LA Design Challenge 2017: oiio

by Matt Robinson on 21 Dec 2017

changagoidem Features | LA Design Challenge 2017: oiio

Quite a simple premise here from oiio, a New York and Athens-based group of architects, urbanists and researchers. The group focused on 'examining the dissection of a working automobile into working components and how those components could be more efficiently utilised according to given circumstances.'

Or, put another way, oiio reasons that the motor and chassis of a automobile could be a shared device, while people only own the cabin and 'trunk' of a vehicle, which then slots onto a hire chassis/motor when it arrives. This allows people to have any shape bodywork they want and keep it once they…

LA Design Challenge 2017: Launch Forth

by Matt Robinson on 21 Dec 2017

changagoidem Features | LA Design Challenge 2017: Launch Forth

The noble future vision of this conglomerate of major companies sees a global sporting event in 2060 that no longer differentiates between the Olympics and the Paralympics; everyone competes together. And Usain Bolt might want to look away, because to make the 2060 World Athletic Games more inclusive and exciting for the competitors, all world records are going to be reset ahead of the event.

To be fair, a lot of this vision focuses on how honourable the games are going to be in terms of the people competing in them, with only a brief mention of the public transport…

LA Design Challenge 2017: Honda Advanced Design & Trigger

by Matt Robinson on 21 Dec 2017

changagoidem Features | LA Design Challenge 2017: Honda Advanced Design & Trigger

This one reeks of big manufacturer budget. The Honda Advanced Design (HAD) video is a proper, honest-to-goodness, 'imagine anything and it can happen' sci-fi flick: athletes arriving at Earth from Mars on a Honda-badged spaceship (does it have VTEC hyperdrive, we wonder?); getting beamed down to the planet's surface on a giant space-faring contrivance; humanoid robots with trays of drinks; an arena that floats in mid-air above the actual city itself; competitors in the games sporting a vast array of prosthetic appendages, including one mermaid-type woman swimming in a gargantuan floating orb of water; ski-jumping with no snow (madness!); and…

LA Design Challenge 2017: Herman Miller

by Matt Robinson on 21 Dec 2017

changagoidem Features | LA Design Challenge 2017: Herman Miller

Herman Miller is based in Los Angeles and says it is a 100-year-old company that specialises in design, the environment, community service and the health of its customers. Well, it should specialise in making slightly more impressive videos for 2060 mobility design challenges, because this film is distinctly underwhelming - rather like the company's plans for future transport, more than four decades hence.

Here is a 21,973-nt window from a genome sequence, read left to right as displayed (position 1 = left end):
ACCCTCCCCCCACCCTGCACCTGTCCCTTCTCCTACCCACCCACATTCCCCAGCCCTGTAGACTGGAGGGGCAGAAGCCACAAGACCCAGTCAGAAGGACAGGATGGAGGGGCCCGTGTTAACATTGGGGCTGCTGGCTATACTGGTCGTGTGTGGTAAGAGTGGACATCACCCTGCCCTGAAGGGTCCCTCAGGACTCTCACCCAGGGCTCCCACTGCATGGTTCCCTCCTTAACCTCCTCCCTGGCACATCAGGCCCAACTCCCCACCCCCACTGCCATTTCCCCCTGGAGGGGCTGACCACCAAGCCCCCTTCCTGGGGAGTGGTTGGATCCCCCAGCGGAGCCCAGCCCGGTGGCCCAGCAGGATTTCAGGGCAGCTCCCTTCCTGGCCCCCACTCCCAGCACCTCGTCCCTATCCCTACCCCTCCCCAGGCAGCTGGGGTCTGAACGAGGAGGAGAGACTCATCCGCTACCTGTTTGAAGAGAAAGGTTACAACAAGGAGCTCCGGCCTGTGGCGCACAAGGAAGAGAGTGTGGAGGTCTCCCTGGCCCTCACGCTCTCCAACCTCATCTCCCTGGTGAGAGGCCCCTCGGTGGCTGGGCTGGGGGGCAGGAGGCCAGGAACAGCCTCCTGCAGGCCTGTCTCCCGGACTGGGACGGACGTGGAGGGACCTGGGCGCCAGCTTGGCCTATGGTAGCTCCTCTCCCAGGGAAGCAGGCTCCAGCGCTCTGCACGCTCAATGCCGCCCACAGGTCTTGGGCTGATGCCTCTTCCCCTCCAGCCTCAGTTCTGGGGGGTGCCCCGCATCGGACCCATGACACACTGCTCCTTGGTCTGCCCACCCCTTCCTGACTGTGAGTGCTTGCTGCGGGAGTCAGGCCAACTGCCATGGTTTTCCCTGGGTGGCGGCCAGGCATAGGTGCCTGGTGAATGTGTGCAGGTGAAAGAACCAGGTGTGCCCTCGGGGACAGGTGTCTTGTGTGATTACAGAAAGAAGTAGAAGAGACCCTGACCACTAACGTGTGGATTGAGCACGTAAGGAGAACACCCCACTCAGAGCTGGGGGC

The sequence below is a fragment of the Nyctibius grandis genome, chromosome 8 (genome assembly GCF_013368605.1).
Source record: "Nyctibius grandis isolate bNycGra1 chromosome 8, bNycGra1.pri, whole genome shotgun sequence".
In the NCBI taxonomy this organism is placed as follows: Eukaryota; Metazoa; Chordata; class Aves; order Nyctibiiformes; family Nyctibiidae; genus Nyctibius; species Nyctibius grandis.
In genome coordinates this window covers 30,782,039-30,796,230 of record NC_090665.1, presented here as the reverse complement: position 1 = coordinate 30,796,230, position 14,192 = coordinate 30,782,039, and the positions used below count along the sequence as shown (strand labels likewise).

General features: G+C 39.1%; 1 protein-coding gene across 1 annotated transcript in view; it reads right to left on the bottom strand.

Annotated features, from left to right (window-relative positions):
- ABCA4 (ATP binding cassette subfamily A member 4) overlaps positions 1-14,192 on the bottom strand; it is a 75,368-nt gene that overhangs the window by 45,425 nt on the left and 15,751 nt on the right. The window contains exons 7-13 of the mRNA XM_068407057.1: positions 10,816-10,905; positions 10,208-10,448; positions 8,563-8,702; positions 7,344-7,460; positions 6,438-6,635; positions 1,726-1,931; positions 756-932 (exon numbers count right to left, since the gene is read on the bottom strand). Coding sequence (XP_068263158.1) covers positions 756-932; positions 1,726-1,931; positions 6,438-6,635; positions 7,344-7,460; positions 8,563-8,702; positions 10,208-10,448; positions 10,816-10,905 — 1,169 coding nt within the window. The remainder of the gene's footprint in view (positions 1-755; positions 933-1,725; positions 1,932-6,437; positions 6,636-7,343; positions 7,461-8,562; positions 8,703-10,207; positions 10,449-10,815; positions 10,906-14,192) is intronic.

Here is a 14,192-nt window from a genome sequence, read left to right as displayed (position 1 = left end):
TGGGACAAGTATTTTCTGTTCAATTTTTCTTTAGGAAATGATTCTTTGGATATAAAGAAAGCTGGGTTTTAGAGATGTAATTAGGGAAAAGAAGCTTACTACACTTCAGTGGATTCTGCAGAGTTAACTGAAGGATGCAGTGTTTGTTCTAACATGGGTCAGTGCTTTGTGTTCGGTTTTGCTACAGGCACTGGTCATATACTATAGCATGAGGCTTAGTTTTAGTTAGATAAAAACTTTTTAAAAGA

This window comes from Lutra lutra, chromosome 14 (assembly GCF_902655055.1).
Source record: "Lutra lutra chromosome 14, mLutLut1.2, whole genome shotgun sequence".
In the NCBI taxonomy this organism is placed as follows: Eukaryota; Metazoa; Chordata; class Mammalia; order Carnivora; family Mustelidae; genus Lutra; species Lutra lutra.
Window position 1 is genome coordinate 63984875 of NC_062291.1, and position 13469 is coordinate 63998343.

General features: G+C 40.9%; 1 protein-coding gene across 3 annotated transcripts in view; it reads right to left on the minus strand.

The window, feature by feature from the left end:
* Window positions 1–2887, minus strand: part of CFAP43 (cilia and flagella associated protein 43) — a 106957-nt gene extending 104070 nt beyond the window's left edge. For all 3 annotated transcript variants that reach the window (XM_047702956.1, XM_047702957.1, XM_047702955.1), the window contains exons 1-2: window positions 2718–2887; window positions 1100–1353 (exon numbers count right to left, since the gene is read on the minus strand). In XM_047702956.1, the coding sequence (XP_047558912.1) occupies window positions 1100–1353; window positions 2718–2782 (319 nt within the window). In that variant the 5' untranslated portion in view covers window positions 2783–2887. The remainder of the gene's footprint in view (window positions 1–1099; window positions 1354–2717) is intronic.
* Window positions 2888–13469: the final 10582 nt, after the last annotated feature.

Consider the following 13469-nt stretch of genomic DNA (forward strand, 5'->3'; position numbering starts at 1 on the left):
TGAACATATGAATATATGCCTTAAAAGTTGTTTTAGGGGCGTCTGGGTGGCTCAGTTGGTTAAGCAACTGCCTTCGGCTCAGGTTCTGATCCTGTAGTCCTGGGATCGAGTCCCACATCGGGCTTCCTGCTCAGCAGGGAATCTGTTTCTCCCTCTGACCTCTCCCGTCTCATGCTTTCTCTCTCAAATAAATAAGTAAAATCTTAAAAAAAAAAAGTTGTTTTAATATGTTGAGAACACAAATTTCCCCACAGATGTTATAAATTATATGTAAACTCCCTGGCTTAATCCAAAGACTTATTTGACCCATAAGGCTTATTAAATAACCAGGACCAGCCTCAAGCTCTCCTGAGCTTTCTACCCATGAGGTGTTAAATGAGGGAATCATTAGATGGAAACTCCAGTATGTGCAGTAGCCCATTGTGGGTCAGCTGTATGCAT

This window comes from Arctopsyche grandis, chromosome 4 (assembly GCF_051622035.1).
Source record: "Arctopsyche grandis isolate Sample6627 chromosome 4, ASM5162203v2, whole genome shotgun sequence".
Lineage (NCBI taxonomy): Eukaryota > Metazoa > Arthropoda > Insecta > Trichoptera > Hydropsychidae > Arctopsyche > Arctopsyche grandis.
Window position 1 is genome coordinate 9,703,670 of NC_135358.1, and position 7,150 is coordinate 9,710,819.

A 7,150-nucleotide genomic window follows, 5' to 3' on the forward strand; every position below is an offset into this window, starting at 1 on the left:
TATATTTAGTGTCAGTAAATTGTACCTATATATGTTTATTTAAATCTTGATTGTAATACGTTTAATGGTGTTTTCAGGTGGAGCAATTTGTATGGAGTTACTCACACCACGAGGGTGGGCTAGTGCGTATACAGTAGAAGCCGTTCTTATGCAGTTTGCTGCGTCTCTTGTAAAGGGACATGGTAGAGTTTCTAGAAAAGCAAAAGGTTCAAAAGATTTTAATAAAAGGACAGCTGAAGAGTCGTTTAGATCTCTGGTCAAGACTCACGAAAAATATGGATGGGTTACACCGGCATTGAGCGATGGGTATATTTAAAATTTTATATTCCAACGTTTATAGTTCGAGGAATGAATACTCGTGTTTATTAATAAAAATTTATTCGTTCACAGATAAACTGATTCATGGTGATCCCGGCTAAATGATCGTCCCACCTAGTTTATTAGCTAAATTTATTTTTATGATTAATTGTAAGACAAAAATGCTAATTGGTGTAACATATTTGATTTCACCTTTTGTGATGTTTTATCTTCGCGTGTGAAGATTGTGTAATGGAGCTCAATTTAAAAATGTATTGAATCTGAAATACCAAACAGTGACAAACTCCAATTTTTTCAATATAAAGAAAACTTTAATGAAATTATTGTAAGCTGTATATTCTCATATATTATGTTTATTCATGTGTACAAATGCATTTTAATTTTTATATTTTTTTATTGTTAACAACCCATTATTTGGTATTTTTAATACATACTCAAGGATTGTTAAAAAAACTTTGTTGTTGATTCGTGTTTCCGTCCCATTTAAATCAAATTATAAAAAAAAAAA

After a load of pretty but irrelevant kaleidoscopic imagery of the city's current state, as well as some utterly pointless little spaceships (that are not in the slightest bit phallic, oh no), we eventually get to Herman…

LA Design Challenge 2017: GK Design International

by Matt Robinson on 21 Dec 2017

changagoidem Features | LA Design Challenge 2017: GK Design International

GK Design International (GKDI) cites itself as being ostensibly a Japanese company, with further offices overseas. The team is made up of Darin Butterfield, Domenick Shulz, Eita Oda, Julio Flores, Masaru Akashi, Norman Kerechuk and Taro Kaneko - all of whom clearly like a good disaster movie.

That's because, in GKDI's take on the future, LA is recovering from a tsunami that ravaged the city 30 years prior to the 2060 World Games. The central commercial and entertainment area is ringed by a series of 'parking/maintenance lots', that are integrated, towering constructs with automated parking facilities for automobiles (quite old-fashioned-looking…

LA Design Challenge 2017: Cunningham Concept Design

by Matt Robinson on 21 Dec 2017

changagoidem Features | LA Design Challenge 2017: Cunningham Concept Design

Home team Cunningham Concept Design (CCD), based in the City of Angels itself, has come up with Stratazor: Global Synergy System. While this solution sounds like a villain who might turn up in the Marvel Cinematic Universe ('No! NO! Not STRATAZOR!'), it seems to be a much more benevolent system than that. However, to be honest, we've watched the video for this one a number of times, and it's more confusing and difficult to interpret than the concluding sequence of Kubrick's mind-twisting 2001: A Space Odyssey, so we'll just have to offer you our best guess.

The blurb in the…






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